Smart Gardeners Improve Their Soil and Weed Control with Organic Mulch


January 24, 2018 - <>, <> and <>

SmartGardLogo_150Weed less, grow more with mulch

Mulch can be utilized in nearly every garden setting. From a robust vegetable garden to ornamental landscape beds, preventing seeds from germinating is the best defense against a weedy garden. Mulch will smother annual weed seeds and reduce or eliminate cultivation, hand weeding and chemical weed control while contributing beneficial organic matter.

Mulch. Photo by Rebecca Finneran, MSU Extension.

A blanket of mulch helps regulate soil temperatures and slow moisture losses to create the perfect environment for plant roots. Additionally, organic mulches break down over time. Increased organic matter aids the soil’s ability to retain plant nutrients such as potassium, magnesium, calcium and iron. Mulches applied near planting beds and trees have the added benefit of decreasing mechanical damage from lawn mowers and string trimmers.

An MSU study demonstrated that organic mulch regulates soil temperatures by as much as 18 degrees at mid-day, which allows moisture levels to remain more consistent and diminishes moisture losses. A caution, though: Mulching may decrease the need for watering, but does not replace it.

Another important benefit of mulch is to protect vegetable plants from disease infection. Soil harbors disease spores that can splash up on the plant when it rains or during overhead irrigation. Covering the soil with mulch prevents these spores from reaching your plants, breaking the disease cycle and allowing your plants to produce healthier foliage and fruit.

Types of mulch

Wood mulches are widely available, generally beneficial and will vary in price. They are long-lasting because the wood pieces—whether shredded bark or loose chips— break down slower than finely ground or composted product. Mulch can be coarse, ground chips; color-enhanced; recycled wood; or shredded bark, so choosing a type of mulch is often based on personal preference and appearance. Each type of mulch may vary in how quickly it breaks down. In northern states, red pine and hardwood bark are widely available as byproducts of timbering. While these mulches add organic matter to the soil as they decompose, they do not generally supply much nitrogen.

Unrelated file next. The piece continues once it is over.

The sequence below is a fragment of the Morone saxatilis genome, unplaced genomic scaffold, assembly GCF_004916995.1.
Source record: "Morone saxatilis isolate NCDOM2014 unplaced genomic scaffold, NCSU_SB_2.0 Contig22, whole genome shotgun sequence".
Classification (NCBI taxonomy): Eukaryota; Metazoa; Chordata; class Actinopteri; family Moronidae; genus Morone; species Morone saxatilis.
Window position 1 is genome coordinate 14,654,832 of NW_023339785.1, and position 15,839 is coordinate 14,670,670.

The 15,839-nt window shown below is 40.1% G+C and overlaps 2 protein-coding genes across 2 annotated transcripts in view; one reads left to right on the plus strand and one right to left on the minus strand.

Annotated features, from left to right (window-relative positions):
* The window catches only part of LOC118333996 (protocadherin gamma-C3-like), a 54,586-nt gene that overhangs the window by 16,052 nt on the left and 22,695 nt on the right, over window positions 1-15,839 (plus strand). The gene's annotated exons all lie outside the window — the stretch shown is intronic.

Wood mulch

Most varieties of wood mulch provide the same benefits. Photo by Bert Cregg, MSU.

Red pine bark

Red pine bark mulch is a byproduct of the lumber industry. Photo by Nate Walton, MSU Extension.

Mulch around vegetables

A thin layer of mulch can provide a barrier to diseases for some vegetables. Photo by Rebecca Finneran, MSU Extension.

Mulches derived from leaf tissue such as compost, ground leaves and pine needles have the added benefit of supplying nitrogen to the planting bed as they break down. These mulches can be produced from your own recycled green material, enhancing your home’s sustainability. To learn more about composting, see the Smart Gardening tip sheet, “Composting: A smart gardening practice to recycle garden and yard waste.”

Mulches that are shipped long distances such as pine needles may not be as sustainable. Pine needles have the added benefit of “allelopathy,” meaning they contain naturally occurring compounds that suppress weed seedlings. Contrary to popular belief, pine needle mulch will not change your soil’s pH.

Pine needles

Mulch comprised of pine needles contributes nitrogen to plants as well as suppresses weeds. Photo by Nate Walton, MSU Extension.

Good mulch gone bad

It seems like the benefits of organic mulches are endless. However, like many things in a smart garden, too much is just too much! In a new landscape bed, use 3-4 inches of mulch initially, then topdress each year with only about 1 inch. Under automatic irrigation, wood mulches tend to degrade quicker due to increased microbial activity. Dry spots in the landscape will retain greater proportions of mulch each year requiring smaller applications.

When gardener’s heap on thick layers of mulch every season, plants—especially perennials—can be “smothered.” Rots may be encouraged with too much organic material at the plant’s crown. Some of our favorite wood mulches can actually become detrimental when it comes to moisture retention if not used correctly. As the mulch dries out, it cakes together and can become a layer resistant to rainfall and irrigation. This “hydrophobic” zone in the mulch will need to be broken up manually with a garden fork or hoe before water can penetrate it. Mulch in irrigated zones seldom needs much attention.

Too much mulch

Unfortunately, the example set by many landscapes is to have mulch in a “volcano” pile around tree trunks. This dark, moist environment is an invitation for root rot and insect invasion. Surface-feeding tree roots will establish in this area and be unable to perform the role of roots naturally occurring in the soil profile.

Volcano mulch

A “mulch volcano” around the base of a tree. Trees should have a 6-inch, mulch-free ring around them. Photo by Duke Elsner, MSU Extension.

If you are trying to invite pollinators to your garden, provide some small area where there is no mulch. Bare soil is needed for many native bees to nest and raise young.

Smart gardeners use organic mulches in their landscapes to benefit surrounding plants and define garden spaces. Used in a vegetable garden, time spent weeding can be minimized and plants will benefit from the mulch’s moderating effect on soil moisture levels. Just remember that too much of a good thing is just too much!

This material is based upon work supported by the USDA and the National Institute of Food and Agriculture award number(s) 2017-70006-27175.



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